How To: Map, Reduce and Filter in Swift

Written by: Reinder de Vries, May 3 2017, in App Development

Map, Reduce and Filter in Swift

The Swift programming functions Map, Reduce and Filter can be challenging to wrap your head around. Especially, if you’ve always written for-loops to solve iteration problems!

The Map, Reduce and Filter functions come from the realm of functional programming. In Swift, you can use Map, Reduce and Filter to loop over collection types like Array and Dictionary without using a for-loop.

When building apps you typically use the procedural or object-oriented way of programming. Functional programming is different: it only deals with functions. No variables, no “states”, no for-loops – just functions.

The Swift programming language lends itself perfectly for functional programming. You don’t need to strictly write functional code though, simply adopting concepts from functional programming (like Map, Reduce and Filter) can help you learn how to code better.

Map, Reduce and Filter are often called higher-order functions, because these functions take a function (a closure) as input and return functions as output. Strictly speaking, Swift will return the results of an operation (i.e. a mapped array) when using higher-order functions, whereas a “pure” functional language will return a collection of functions.

In case you’re thinking: “Dude, I don’t need functional programming or data processing, because my apps don’t do that!” – don’t stop here.

In recent app projects I’ve used Map, Reduce and Filter on multiple occasions:

  • Filtering cost/revenue values, to meet a certain threshold, before including them in a line graph
  • Reducing thousands of movie ratings into one average rating
  • Mapping a few operations (lowercase, remove “#”) on hashtags in this Photo App Template

You could of course have solved all these problems with a for-loop, but you’ll see that using map, reduce and filter functions results in more concise, readable and performant code.

In this guide you’ll learn how to use the Map, Reduce and Filter functions. You’ll perform these functions on collection types, like Array.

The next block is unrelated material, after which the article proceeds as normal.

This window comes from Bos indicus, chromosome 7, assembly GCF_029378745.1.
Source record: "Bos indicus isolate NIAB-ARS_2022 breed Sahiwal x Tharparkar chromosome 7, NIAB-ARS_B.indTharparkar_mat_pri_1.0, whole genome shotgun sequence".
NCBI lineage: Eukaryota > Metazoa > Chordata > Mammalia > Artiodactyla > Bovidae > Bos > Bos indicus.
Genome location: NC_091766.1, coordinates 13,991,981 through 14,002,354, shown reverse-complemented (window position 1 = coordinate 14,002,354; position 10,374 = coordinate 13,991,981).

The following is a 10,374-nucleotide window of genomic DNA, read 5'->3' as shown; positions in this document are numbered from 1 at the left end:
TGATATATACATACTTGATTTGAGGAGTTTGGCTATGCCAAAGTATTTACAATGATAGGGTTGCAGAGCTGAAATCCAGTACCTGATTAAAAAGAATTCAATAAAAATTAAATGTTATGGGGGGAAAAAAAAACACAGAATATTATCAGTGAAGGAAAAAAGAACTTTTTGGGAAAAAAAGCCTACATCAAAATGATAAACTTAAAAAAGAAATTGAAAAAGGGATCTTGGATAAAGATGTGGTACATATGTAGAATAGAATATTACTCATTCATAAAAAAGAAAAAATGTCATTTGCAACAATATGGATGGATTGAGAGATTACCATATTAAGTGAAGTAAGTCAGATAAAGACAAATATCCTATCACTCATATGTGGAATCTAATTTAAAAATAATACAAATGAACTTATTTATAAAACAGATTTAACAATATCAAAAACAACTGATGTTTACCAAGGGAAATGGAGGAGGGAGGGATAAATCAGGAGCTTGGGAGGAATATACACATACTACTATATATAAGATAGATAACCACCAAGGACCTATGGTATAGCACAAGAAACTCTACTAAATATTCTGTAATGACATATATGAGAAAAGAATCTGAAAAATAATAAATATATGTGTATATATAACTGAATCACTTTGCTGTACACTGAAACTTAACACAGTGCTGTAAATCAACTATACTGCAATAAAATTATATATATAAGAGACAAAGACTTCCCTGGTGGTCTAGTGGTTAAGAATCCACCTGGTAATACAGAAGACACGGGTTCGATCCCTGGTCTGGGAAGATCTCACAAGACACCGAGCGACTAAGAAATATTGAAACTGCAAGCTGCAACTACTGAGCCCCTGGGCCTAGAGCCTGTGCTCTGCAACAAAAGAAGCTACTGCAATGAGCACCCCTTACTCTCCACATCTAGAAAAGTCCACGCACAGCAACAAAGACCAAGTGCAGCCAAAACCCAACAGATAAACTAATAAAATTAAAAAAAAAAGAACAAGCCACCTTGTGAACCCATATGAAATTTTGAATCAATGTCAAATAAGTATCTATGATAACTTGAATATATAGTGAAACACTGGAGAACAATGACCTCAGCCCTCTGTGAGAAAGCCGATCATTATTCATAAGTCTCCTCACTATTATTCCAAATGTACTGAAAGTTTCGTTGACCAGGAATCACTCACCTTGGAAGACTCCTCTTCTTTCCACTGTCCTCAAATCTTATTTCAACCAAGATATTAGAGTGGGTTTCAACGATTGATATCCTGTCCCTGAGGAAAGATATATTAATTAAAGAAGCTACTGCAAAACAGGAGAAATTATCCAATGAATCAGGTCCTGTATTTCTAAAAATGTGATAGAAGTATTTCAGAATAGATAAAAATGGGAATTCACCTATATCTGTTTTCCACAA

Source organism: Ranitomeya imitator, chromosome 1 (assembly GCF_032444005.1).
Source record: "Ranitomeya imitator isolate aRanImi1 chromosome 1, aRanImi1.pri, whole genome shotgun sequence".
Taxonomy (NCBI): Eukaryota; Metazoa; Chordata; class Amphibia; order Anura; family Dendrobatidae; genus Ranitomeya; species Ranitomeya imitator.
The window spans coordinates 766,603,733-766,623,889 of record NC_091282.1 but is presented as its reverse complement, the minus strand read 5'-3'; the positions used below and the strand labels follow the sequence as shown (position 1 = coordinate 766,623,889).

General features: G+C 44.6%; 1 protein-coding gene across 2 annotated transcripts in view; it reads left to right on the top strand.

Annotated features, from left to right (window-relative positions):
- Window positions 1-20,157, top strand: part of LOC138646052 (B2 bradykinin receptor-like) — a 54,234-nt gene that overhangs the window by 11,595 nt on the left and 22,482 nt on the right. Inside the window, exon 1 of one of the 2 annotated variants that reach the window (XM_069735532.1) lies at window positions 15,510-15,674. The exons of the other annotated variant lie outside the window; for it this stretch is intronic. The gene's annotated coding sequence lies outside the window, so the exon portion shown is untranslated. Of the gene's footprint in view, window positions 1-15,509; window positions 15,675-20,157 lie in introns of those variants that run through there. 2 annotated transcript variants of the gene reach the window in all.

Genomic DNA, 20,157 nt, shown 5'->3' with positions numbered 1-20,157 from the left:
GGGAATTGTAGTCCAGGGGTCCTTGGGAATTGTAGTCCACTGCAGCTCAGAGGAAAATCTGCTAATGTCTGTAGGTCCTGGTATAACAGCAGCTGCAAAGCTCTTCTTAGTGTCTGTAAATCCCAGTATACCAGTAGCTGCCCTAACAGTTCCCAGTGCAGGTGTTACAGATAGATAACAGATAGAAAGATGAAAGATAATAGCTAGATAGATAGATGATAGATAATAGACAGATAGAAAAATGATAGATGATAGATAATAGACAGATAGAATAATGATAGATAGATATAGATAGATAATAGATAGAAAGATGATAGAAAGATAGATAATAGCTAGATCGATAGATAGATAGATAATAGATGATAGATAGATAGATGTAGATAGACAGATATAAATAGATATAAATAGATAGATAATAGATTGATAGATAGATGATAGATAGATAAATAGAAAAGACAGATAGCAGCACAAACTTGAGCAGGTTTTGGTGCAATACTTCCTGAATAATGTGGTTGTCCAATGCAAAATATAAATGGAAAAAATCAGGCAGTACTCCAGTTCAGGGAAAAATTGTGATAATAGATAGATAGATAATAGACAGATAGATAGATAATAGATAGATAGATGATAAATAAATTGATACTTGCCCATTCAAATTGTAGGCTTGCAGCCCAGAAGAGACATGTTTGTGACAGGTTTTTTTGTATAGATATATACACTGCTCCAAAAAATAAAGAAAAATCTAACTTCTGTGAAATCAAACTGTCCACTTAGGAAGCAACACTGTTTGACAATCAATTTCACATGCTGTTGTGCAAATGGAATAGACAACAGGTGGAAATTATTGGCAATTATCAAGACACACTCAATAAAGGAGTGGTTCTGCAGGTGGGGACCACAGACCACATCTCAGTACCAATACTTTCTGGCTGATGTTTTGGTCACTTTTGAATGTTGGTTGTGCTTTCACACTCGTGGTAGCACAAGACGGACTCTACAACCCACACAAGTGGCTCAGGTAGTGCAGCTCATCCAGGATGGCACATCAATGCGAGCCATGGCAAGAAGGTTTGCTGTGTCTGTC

Here’s a brief overview:

  • The map function loops over every item in a collection, and applies an operation to each element in the collection
  • The reduce function loops over every item in a collection, and combines them into one value
  • The filter function loops over every item in a collection, and returns a collection containing only items that satisfy an include condition

Said differently:

  • The map function applies a function to every item in a collection. Think of “mapping” one set of values into another set of values.
  • The reduce function turns a collection into one value. Think of it as literally reducing multiple values to one value.
  • The filter function simply returns an array of values that passed an if-statement condition, and only if that condition resulted in true.

Fun fact: MapReduce is a fundamental Big Data processing concept, in which an intensive operation is applied in parallel to a collection. An example would be summarizing the page of a book into one word (mapping) and then storing those words in alphabetical boxes (reducing).

Skip ahead to the relevant chapters:

Ready? Let’s go!

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Using the Map Function

The map function loops over every item in a collection, and applies an operation to each element in the collection. It returns an array of resulting items, to which the operation was applied.

Let’s look at an example. Say you have an array of temperatures in Celcius that you want transformed to Fahrenheit.

You could use a for-loop:

let celcius = [-5.0, 10.0, 21.0, 33.0, 50.0]
var fahrenheit:[Double] = []

for value in celcius {
    fahrenheit += [value * (9/5) + 32]
}

print(fahrenheit)
// Output: [23.0, 50.0, 69.8, 91.4, 122.0]

Although the code works fine, it isn’t the most efficient. You need a mutable “helper” variable fahrenheit to store the calculated conversions as you work through them, and you need 3 lines of code for the conversion itself.

Check out the code sample, using the map function:

let celcius = [-5.0, 10.0, 21.0, 33.0, 50.0]
let fahrenheit = celcius.map { $0 * (9/5) + 32 }
print(fahrenheit)
// Output: [23.0, 50.0, 69.8, 91.4, 122.0]

What happens here?

  • First, an constant celcius is defined, of type Array of Double, and initialized with a few random Celcius values.
  • Second, the function map is called on the constant celcius. The function has one argument, a closure, which converts from Celcius to Fahrenheit.
  • Finally, the result is printed out.

Let’s take a closer look at the closure. If you’ve worked with closures before, you’ll recognize the short-hand closure syntax. This is a shorter way to code a closure, and leaves out much of the syntax of the closure.